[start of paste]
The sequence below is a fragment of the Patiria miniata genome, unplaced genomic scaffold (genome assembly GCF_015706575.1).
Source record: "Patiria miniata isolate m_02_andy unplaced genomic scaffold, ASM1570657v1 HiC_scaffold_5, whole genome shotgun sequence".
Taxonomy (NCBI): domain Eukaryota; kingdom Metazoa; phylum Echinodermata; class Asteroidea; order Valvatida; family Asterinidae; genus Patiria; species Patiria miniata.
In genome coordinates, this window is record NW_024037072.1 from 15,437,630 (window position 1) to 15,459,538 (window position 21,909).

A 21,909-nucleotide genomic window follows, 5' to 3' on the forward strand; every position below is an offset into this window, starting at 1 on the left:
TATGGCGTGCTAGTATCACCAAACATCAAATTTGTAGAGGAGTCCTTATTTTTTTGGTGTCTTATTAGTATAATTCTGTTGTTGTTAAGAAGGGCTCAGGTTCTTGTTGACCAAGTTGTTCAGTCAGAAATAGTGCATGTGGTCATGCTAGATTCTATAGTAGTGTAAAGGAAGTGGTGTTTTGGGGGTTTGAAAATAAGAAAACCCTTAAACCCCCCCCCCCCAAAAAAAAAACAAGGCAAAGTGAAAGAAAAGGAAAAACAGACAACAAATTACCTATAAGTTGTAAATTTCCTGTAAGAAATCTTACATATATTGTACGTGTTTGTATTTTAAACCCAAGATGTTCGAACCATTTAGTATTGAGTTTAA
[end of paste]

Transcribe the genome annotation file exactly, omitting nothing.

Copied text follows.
The sequence below is a fragment of the Patiria miniata genome, unplaced genomic scaffold (genome assembly GCF_015706575.1).
Source record: "Patiria miniata isolate m_02_andy unplaced genomic scaffold, ASM1570657v1 HiC_scaffold_5, whole genome shotgun sequence".
Taxonomy (NCBI): domain Eukaryota; kingdom Metazoa; phylum Echinodermata; class Asteroidea; order Valvatida; family Asterinidae; genus Patiria; species Patiria miniata.
In genome coordinates, this window is record NW_024037072.1 from 15,437,630 (window position 1) to 15,459,538 (window position 21,909).

A 21,909-nucleotide genomic window follows, 5' to 3' on the forward strand; every position below is an offset into this window, starting at 1 on the left:
TATGGCGTGCTAGTATCACCAAACATCAAATTTGTAGAGGAGTCCTTATTTTTTTGGTGTCTTATTAGTATAATTCTGTTGTTGTTAAGAAGGGCTCAGGTTCTTGTTGACCAAGTTGTTCAGTCAGAAATAGTGCATGTGGTCATGCTAGATTCTATAGTAGTGTAAAGGAAGTGGTGTTTTGGGGGTTTGAAAATAAGAAAACCCTTAAACCCCCCCCCCCCAAAAAAAAAACAAGGCAAAGTGAAAGAAAAGGAAAAACAGACAACAAATTACCTATAAGTTGTAAATTTCCTGTAAGAAATCTTACATATATTGTACGTGTTTGTATTTTAAACCCAAGATGTTCGAACCATTTAGTATTGAGTTTAA